The upside of airplane travel is reading time...as a die-hard book lover, air travel time = reading time. I was able to finish this book because of my recent trek to Texas and back!
The premise of Carolyn's book is that we need to take a look at the role of women from a global perspective. Responding to the book, "Half the Sky" (a description of the plight of women globally and the atrocities they suffer daily), Carolyn outlines her view that we must interpret Scripture outside of our Western context. For many of us, myself included, our view of Scripture has been deeply impacted by the culture we have grown up in. My middle-class, suburban environment isolates me from the sufferings of women around the world. Carolyn raises the question, does our so-called Biblical view of the role of women encompass ALL women globally or just those within our own cultural background? The word "submission" may be a hot button to a freedom-loving, American middle class Mom...but it is even more so to a woman in the Middle East who has suffered intense abuse in the name of "submission." She emphasizes the question, what does the Bible hold for women that is GOOD NEWS?, then lays out her views from Scripture and pictures of women that we see there (such as Ruth, Mary, etc).
On the positive side - I applaud her attempt to open up the dialogue on women's roles to a global conversation. Women in the Middle East have insights into the text that I, as a WASPy type person, will totally miss. I applaud her call that women in the church must rise up to answer the call of God as His image-bearers and His EZERS (helper-rescuers!) to a world in great need. This is not a time to hang back and wait while there is great need and suffering in the world. I also applaud her view that single women in the church are often overlooked in the discussion of women's roles...for those of us, myself included, who have not yet met "Mr. Right," this is a refreshing discussion. I don't belive that my "only" role in Biblical womanhood is that of wife and mother, because if it were, I would somehow be currently missing out on my calling in life? I don't think so - God is bigger than that, and the Apostle Paul's call to singleness in Scripture is for women, too.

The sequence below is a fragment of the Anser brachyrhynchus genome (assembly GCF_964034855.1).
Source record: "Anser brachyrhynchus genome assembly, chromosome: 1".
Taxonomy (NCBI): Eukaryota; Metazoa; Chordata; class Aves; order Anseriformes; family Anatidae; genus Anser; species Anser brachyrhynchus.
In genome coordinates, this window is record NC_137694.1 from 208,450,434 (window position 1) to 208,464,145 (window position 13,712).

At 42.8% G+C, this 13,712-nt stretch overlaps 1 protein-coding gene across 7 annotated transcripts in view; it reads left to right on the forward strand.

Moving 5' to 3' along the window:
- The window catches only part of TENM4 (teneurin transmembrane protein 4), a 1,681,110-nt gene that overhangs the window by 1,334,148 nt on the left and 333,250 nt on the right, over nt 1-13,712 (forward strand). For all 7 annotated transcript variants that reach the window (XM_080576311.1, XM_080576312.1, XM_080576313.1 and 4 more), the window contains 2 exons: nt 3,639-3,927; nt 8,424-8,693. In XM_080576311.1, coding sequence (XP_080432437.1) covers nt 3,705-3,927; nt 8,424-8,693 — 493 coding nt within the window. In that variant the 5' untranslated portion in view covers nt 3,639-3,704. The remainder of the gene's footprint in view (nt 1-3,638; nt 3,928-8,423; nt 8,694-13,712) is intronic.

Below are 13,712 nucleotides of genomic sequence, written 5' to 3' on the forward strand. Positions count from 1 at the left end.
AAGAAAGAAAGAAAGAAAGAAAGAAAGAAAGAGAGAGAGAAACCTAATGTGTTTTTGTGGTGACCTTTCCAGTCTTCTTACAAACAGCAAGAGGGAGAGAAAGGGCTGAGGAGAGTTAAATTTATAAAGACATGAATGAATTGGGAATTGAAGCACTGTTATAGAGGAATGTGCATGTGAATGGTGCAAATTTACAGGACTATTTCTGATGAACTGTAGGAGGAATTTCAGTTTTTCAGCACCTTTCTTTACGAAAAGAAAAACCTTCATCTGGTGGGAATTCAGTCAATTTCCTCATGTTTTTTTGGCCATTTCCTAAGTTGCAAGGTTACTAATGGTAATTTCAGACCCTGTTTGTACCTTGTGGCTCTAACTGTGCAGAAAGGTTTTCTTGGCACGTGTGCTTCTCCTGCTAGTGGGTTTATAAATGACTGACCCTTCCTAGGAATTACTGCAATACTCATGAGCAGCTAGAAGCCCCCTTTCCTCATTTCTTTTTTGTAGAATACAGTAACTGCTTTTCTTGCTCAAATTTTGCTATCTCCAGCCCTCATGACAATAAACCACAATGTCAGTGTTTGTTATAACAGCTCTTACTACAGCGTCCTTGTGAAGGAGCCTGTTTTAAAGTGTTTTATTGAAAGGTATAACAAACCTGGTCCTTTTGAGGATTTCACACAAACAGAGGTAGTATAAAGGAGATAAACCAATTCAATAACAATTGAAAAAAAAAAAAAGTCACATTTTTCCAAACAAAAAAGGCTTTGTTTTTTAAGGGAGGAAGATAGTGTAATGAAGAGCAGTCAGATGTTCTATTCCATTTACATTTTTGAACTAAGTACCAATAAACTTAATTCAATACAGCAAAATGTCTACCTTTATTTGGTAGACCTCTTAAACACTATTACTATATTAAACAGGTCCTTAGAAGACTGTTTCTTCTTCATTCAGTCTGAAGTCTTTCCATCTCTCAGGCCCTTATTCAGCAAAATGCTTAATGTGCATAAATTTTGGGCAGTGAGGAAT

On the negative side - I was somewhat disappointed in the writing style and layout of the author's material. This was one of those books where I felt that it would have been better presented as a shorter book, or perhaps a series of articles. There were mutliple good "nuggets" to chew on (and my book is heavily marked, noting these nuggets!) but inbetween those nuggets I sensed that some of it was "filler." I am perhaps being overly critical...and some of the material she shared was already familiar to me from having studied this issue from other sources.
The author refuses to claim membership in either the egalitarian camp or the complimentarian camp...hoping that this will grant her an audience in both. While this is somewhat frustrating, I also can see why she does this. As soon as one states their position, red warning flags fly on either side and all sorts of assumptions rise to one's mind. She endeavors to avoid these assumptions by asking questions relevant to both 'sides' of this theological debate of the role of women.
Overall - I can recommend the book - because it asks questions that both egalitarians and complimentarians need to wrestle with!
I DO believe that Scripture says much more about women than just a handful of verses about submission or being a wife and mother. I also believe that our original design as EZERS is so much more than what we assume "helpmate" means today. EZER, the word usually translated as "helper or helpmate" in Genesis 2, appears 21 times in Scripture: Once in Genesis 2 for the role of Eve/women, three times for "nations to whom Israel appealed for military aid"...and ..."sixteen times for God as Israel's helper.." (p. 112, Curtis). It is a MILITARY word, and means "STRONG helper." This description of women is PRE-FALL and should speak loudly to us about God's original intention for women before sin produced curses and limitations.
Carolyn's conclusion is that God has created a "Blessed Alliance" - meaning that when men and women work TOGETHER they are able to create and produce something better than when they work in isolation. I wholeheartedly agree.